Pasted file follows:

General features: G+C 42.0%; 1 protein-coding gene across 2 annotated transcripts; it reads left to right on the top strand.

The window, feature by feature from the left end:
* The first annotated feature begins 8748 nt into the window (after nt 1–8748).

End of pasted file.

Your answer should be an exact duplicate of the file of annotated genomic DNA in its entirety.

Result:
General features: G+C 42.0%; 1 protein-coding gene across 2 annotated transcripts; it reads left to right on the top strand.

The window, feature by feature from the left end:
* The first annotated feature begins 8748 nt into the window (after nt 1–8748).